Memorial Day is a day of remembrance, a time to honor the men and women who have died while serving in the U.S. military
According to the U.S. Department of Veterans Affairs, up to 60 percent of men and 50 percent of women will experience a traumatic event at least once in their lives.
Throughout the month of November, military families will be honored and recognized for their support of our military and nation. This is an excellent time to recognize these families for the commitment and contributions they make every single day.
In 1999, the Senate passed a resolution designating May as National Military Appreciation Month. That declaration encouraged the nation to observe and honor current and former members of the armed forces, including those who have died in the pursuit of freedom and peace. Each year the president makes a proclamation, reminding Americans of the important role the U.S. Armed Forces have played in the history and development of our country.
The 6 National Observances during National Military Appreciation Month
Many of us have heard of these holidays; but do we really know what they are intended to celebrate?
Loyalty Day kicks off our Nation’s month-long military appreciation celebration. It is a day set aside for the reaffirmation of loyalty to the United States and for the nation to reflect on the proud heritage of our American freedom.
Last week, we shared a blog on the correlation between social consumption and elevated rates of anxiety and depression. A silver lining does exist in terms of social media over-usage for a specific segment of the population however; military veterans.
As reported by IAVA, 22 veterans commit suicide daily on average. Veteran suicides are exceeding 8,000 a year. Called an "epidemic" for post-9/11 service-members, a correlation seems to exist between these figures and the rate of veterans suffering from Post Traumatic Stress Disorder. Per the Department of Veterans Affairs, 30 percent of veterans who served in Iraq and Afghanistan have been diagnosed by the VA as suffering from PTSD. Surveys carried out by The Washington Post as well as by the Walter Reed Army Institute put the number at closer to 60 percent.
Over the past 10 years, since the inception of Facebook, the standard measure of time has not changed. A day still encompasses 24 hours, 1,440 minutes and 86,400 seconds. What has changed, at least for the 58 million Americans who self-identify as having the "social habit," a phenomenon categorized by social media usage five or more times a day, is individual interaction with time. Because of our internet driven lives, our society is inundated with information. Social sharing has become an integral part of our day-to-day lives; news that would have previously taken days to access is available in seconds. Countrywide uprisings have sprung because of this; numerous benefits accompany social sharing, in many different facets of our lives, but, like anything, moderation is key.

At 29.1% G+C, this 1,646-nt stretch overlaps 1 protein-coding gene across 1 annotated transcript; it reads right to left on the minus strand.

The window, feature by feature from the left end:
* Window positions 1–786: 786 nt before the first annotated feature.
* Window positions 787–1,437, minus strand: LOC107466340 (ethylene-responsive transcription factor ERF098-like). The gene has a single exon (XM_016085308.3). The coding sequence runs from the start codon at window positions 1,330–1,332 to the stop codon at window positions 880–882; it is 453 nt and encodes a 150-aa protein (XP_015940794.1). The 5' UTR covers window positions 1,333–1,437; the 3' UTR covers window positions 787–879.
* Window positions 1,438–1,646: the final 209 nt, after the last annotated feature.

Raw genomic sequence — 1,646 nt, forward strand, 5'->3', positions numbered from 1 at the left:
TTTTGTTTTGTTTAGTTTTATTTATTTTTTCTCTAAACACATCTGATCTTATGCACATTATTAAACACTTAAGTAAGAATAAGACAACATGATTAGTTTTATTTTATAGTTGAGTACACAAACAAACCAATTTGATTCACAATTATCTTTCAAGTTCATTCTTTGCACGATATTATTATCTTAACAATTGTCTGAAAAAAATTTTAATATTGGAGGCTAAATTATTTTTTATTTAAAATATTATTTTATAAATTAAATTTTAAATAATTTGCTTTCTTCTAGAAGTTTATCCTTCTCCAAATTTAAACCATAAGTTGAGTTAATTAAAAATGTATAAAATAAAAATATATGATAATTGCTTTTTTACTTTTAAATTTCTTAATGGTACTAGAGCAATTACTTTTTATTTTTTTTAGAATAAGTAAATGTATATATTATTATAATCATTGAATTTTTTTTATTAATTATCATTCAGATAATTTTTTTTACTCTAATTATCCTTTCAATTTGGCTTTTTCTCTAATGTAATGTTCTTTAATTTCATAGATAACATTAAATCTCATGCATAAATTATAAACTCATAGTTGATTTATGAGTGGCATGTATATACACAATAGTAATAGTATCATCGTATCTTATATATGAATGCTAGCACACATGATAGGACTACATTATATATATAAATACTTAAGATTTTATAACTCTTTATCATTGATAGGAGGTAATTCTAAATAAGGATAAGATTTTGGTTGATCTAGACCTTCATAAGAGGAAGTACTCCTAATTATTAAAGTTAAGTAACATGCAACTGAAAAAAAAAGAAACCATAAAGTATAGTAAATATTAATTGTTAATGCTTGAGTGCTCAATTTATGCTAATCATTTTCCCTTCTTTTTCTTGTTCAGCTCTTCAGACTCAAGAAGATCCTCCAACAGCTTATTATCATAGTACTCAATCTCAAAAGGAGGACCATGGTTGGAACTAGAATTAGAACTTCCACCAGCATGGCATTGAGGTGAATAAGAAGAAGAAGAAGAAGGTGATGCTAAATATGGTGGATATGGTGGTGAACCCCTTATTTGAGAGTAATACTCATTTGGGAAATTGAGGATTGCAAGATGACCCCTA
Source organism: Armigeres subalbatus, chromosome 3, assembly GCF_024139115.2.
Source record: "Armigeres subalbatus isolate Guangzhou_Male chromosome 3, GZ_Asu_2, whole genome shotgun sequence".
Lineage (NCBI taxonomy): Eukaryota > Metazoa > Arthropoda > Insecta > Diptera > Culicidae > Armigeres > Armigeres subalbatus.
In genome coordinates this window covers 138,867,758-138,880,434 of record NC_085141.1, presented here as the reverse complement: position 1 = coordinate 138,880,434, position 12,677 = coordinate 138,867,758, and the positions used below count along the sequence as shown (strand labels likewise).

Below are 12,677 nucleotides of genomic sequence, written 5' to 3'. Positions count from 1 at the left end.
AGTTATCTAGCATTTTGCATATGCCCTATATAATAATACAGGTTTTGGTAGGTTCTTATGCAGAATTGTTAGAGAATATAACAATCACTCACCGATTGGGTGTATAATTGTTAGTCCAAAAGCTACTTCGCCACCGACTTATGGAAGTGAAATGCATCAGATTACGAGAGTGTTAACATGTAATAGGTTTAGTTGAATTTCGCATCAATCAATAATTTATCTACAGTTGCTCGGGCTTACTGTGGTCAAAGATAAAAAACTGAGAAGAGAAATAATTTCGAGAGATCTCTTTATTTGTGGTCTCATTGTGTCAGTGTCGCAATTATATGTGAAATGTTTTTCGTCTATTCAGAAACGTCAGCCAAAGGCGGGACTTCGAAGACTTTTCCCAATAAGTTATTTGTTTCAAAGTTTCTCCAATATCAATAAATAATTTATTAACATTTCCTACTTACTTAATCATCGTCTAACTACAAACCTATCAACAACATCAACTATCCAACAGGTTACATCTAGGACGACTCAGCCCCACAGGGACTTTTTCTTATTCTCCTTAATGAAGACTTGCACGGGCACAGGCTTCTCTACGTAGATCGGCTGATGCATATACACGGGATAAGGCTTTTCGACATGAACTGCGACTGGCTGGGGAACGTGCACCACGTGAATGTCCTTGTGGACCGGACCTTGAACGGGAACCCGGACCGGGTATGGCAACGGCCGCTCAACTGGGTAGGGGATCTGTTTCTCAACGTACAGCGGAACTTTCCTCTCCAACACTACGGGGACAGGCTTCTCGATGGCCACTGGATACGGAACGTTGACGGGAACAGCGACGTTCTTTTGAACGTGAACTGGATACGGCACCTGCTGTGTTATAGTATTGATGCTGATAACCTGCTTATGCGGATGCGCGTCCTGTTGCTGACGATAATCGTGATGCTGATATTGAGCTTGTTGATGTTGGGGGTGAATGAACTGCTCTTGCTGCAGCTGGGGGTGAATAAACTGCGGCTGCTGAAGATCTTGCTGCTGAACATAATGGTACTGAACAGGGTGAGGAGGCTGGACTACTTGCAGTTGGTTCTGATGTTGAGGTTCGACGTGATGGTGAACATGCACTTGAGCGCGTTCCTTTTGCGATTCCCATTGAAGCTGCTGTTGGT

If you are an active duty or National Guard/Reserve servicemember, veteran or military spouse – have you thought about the portability an online education could offer you?
Online education is a great way for servicemembers to go back to school while serving their country. Online courses and degree programs are developed specifically to provide the flexibility needed to fit the op-tempo and duty schedules of servicemembers as well as the hectic lifestyles of military spouses.
March is Brain Injury Awareness month. In the U.S. military, from 2000-2012 alone, 266,810 service members have sustained traumatic brain injuries (TBI). Approximately 82% of those injuries, according to the Defense and Veterans Brain Injury Center (DVBIC), were mild TBIs, otherwise known as concussions.
Base Camp Hope has a vision, a BIG vision. If this vision becomes a reality, it will revolutionize how veterans with so-called mental “disorders” (PTSD, TBI, anxiety, depression) heal their invisible wounds and reintegrate back into society.